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(Dinosaur Boy #1)
by Cory Putman Oakes
Feb. 3, 2015
Sometimes being different is good...even if it means having a tail and spikes
Everyone knows the dinosaur gene skips a generation. So it wasn't a complete surprise when Sawyer sprouted a tail and spikes before he started fifth grade. After all, his grandfather was part stegosaurus.
Despite Principal Mathis's Zero Tolerance Policy, Sawyer is a bully magnet, befriended only by BFF Elliot and the weird new girl. When the bullies start disappearing, Sawyer is relieved-until he discovers a secret about the principal that's more shocking than Dino DNA. Now it's up to the unlikely trio to rescue their tormentors from a galactically horrible fate.
Praise for Dinosaur Boy
“A fun mix of school drama, science fiction, and humor, the story explores the daily hassles of living as part dinosaur, along with the real pain of bullying. First in a planned series, it should find a wide audience.” – Booklist
“DINOSAUR BOY is a delightfully zany and terrifically fun story” – Greg Leitich Smith, author of Chronal Engine and Little Green Men at the Mercury Inn
“[A] series debut with more twists than a strand of DNA” and “[a]n entertaining barrel ride past sheaves of middle-grade themes from bullying to racial identity.” – Kirkus Reviews
(Dinosaur Boy #2)
by Cory Putman Oakes
Feb. 1, 2016
Dinosaurs, Martians, and mystery, oh my! Fans of Michael Buckley's NERDS and Dan Gutman's Genius Files will love this hilarious, action-packed adventure series. What would life be like if you were part dinosaur?
When you're part Stegosaurus life can be a little crazy. (Yes, sleeping with plates is weird. No, dino-human hybrids do not have second brains in their butts.) But Sawyer's life is normal(ish) -- until he's yanked aboard a UFO and sent on a mission to Mars.
Sawyer, Elliot and Sylvie travel to Mars to find her missing father, but they find even bigger trouble. Mars is trying to kick Pluto out of the solar system. And the fate of both planets will be decided by the upcoming Pluto VS Mars soccer match. Of course.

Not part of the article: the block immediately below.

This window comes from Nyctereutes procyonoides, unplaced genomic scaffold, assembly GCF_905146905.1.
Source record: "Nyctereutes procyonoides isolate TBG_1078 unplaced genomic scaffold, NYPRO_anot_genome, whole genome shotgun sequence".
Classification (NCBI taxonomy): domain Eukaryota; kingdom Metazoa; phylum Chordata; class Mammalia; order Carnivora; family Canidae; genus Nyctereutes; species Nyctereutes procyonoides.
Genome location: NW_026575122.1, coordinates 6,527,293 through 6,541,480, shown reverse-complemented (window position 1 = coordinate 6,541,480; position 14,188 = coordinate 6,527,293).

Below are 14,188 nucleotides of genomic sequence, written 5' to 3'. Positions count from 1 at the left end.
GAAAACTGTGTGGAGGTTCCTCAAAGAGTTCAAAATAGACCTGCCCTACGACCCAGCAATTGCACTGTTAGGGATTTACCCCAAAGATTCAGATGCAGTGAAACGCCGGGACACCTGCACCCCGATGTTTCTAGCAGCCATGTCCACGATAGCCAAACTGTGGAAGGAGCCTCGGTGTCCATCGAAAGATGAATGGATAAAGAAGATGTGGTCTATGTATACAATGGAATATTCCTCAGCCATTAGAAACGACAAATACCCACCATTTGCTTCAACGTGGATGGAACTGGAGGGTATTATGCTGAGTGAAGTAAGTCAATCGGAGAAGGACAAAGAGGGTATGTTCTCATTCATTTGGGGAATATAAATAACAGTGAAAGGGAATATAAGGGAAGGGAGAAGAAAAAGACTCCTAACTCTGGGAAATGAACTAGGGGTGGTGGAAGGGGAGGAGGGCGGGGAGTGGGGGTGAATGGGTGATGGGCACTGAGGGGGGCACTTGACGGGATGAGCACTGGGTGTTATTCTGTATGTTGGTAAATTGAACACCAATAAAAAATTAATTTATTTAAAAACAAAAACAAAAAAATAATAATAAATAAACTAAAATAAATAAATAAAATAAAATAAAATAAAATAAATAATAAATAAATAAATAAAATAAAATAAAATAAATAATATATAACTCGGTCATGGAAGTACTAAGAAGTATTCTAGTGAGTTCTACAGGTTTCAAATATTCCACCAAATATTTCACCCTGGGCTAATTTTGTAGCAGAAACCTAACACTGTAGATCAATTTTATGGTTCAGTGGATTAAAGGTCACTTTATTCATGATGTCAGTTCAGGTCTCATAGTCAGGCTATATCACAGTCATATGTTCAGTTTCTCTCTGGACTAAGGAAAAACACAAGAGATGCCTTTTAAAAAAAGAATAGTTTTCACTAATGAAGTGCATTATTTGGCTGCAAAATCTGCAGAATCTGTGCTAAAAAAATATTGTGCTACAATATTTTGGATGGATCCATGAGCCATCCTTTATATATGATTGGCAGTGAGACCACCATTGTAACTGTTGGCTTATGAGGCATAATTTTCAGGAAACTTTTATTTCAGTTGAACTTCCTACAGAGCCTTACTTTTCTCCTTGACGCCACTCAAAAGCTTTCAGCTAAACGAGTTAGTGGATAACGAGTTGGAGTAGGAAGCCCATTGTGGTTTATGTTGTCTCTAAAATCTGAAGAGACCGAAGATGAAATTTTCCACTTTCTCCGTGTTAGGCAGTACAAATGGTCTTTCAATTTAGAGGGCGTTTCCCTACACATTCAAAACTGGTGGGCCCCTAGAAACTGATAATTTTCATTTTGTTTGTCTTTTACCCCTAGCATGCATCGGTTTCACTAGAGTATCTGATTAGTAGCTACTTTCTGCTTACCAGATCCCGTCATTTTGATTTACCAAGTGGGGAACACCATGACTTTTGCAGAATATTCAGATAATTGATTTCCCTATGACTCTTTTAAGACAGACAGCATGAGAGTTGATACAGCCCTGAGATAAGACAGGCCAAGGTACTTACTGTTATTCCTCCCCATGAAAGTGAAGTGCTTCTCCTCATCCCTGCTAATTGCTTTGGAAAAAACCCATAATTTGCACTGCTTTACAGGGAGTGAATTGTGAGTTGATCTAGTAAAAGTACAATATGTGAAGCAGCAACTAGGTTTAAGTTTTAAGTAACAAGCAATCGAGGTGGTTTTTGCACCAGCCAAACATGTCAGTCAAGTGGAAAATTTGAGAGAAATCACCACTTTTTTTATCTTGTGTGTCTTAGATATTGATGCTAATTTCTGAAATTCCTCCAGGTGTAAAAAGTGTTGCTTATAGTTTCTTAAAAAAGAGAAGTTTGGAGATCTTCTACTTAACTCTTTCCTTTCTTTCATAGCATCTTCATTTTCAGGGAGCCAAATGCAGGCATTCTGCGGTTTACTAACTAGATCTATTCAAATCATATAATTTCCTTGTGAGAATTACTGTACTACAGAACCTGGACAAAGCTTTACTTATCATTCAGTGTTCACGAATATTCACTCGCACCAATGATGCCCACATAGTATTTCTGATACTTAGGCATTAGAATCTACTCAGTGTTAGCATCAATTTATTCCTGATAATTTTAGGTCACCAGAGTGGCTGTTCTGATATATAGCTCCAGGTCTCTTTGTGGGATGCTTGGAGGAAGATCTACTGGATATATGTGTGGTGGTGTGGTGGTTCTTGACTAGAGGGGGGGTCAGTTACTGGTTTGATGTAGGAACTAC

It's an intergalactic mess, and only Sawyer can save Mars, defend Pluto and protect the galaxy...
HOW TO SURVIVE A MIDDLE GRADE SCI-FI NOVEL
(In 10 Easy Steps)
So, you’ve discovered that you’re the main character in a middle grade science fiction novel? Congratulations! You must be a highly relatable ten-to-thirteen-year-old with a fascinating backstory and latent heroic tendencies! You’re about to embark on the adventure of a lifetime. And if you follow the guidelines below, you might even get out of it alive:
- Don’t Sweat Your Personal Problem: You will most likely begin your book with some sort of Personal Problem. Don’t stress too much about this. Your Personal Problem will work itself out once you’ve solved the Actual Problem in your book. And don’t worry if you don’t know what the Actual Problem is yet—your Author will start to get into that by the end of Chapter 3 (or thereabouts).
- Choose Your Friends Wisely: As you prepare to face the Actual Problem in your book, you will be allowed to take some friends with you. Probably two of them—one of your gender, and one not. Select them with care because they will be your companions and main source of help over the course of the book. They will not get along with one another but don’t worry, they’re not supposed to.
- Practice Your Special Skills: If you begin your story with any Special Skills (or if you acquire a Special Skill during the course of the book), rest assured that your ability to perform this Skill under pressure and in slightly unfair circumstances will be crucial to the outcome of the story. So practice, practice practice!